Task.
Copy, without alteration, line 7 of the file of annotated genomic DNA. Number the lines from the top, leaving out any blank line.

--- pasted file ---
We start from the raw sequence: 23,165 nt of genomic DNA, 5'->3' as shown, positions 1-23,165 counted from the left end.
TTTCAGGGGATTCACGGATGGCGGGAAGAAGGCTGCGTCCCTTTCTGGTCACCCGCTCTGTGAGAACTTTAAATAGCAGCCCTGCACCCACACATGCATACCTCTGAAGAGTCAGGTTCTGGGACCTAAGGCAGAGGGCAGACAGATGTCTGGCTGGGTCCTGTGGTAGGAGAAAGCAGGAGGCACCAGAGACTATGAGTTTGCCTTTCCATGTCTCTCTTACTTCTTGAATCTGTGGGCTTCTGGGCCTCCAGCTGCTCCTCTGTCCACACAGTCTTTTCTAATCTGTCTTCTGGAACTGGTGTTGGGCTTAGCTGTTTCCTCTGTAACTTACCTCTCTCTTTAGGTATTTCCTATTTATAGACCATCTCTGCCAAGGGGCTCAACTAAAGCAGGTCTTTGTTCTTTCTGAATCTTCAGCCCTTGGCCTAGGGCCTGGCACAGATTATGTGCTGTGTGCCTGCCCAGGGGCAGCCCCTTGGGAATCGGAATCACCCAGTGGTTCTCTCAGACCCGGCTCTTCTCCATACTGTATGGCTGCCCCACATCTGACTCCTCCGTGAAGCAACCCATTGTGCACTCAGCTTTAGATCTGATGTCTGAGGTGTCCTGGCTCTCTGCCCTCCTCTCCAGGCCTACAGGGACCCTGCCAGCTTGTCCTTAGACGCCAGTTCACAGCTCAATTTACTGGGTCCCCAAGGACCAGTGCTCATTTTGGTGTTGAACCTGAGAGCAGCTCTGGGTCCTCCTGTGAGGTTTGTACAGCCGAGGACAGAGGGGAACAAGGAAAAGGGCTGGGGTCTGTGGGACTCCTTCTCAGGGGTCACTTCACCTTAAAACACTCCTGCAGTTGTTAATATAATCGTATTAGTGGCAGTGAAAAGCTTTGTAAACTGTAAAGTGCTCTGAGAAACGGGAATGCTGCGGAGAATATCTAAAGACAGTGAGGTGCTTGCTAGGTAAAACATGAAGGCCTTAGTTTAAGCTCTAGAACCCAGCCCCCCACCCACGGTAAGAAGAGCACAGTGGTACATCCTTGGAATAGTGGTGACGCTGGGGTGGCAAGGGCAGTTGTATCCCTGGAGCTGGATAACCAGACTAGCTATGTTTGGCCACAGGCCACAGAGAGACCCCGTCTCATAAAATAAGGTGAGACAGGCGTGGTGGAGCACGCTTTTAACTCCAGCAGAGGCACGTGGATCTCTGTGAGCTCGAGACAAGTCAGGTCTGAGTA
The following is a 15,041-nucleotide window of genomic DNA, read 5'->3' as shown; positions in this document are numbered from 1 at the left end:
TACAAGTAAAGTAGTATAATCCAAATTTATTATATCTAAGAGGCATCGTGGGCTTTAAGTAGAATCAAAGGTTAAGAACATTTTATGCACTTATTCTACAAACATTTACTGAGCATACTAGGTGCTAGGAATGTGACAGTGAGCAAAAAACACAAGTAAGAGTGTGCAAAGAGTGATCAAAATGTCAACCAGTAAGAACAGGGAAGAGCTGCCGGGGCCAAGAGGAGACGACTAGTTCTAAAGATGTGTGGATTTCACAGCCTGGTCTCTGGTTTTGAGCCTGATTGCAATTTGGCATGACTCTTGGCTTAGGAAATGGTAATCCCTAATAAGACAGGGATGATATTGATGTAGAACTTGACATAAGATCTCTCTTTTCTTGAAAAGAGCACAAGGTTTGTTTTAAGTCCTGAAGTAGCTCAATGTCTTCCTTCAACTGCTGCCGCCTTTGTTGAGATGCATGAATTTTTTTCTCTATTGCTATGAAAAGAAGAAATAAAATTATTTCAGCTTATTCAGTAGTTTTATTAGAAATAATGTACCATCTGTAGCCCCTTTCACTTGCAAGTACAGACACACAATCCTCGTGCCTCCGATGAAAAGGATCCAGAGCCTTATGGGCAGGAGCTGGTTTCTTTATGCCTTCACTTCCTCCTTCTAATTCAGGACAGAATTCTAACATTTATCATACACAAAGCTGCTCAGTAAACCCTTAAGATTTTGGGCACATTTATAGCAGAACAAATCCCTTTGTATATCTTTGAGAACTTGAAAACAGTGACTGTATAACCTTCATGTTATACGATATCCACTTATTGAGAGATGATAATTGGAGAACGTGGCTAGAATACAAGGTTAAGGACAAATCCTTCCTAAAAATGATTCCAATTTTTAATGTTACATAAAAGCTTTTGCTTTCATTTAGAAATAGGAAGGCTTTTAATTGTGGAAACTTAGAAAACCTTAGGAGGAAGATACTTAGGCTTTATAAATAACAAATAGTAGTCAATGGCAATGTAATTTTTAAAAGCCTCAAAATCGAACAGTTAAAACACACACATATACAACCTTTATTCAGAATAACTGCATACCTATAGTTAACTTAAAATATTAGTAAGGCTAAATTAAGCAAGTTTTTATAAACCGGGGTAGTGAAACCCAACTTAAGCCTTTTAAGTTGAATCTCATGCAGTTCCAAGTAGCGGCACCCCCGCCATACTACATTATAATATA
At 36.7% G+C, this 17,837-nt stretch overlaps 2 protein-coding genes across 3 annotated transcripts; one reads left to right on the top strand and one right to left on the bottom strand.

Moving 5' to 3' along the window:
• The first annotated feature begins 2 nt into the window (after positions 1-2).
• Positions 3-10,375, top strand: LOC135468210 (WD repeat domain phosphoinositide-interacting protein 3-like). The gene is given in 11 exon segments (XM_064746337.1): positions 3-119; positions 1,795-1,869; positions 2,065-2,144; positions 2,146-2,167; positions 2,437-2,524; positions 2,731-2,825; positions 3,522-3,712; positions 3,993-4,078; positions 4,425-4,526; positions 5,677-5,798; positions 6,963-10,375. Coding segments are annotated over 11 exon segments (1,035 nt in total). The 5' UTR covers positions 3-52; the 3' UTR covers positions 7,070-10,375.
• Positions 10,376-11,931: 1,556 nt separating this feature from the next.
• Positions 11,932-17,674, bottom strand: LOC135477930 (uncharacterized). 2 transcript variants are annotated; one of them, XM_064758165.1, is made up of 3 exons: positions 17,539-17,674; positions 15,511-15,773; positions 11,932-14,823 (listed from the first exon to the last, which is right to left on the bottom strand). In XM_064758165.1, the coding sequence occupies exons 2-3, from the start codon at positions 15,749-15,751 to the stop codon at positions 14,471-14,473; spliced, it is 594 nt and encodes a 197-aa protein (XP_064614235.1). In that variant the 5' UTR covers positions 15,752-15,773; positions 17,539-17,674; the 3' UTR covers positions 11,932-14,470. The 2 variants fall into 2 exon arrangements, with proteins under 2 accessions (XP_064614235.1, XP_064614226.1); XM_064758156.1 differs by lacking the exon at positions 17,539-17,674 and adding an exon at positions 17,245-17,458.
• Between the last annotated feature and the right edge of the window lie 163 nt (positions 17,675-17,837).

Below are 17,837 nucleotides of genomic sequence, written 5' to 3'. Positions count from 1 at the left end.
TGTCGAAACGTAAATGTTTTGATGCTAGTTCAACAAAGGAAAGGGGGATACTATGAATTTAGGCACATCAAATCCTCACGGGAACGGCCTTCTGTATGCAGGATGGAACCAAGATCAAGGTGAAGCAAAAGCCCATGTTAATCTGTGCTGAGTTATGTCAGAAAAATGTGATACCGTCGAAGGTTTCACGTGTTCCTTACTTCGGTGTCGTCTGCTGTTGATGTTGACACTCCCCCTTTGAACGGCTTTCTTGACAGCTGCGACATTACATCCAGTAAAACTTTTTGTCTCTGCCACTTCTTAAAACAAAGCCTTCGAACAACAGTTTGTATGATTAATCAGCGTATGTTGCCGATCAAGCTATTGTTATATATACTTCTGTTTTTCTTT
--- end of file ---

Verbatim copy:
• The first annotated feature begins 2 nt into the window (after positions 1-2).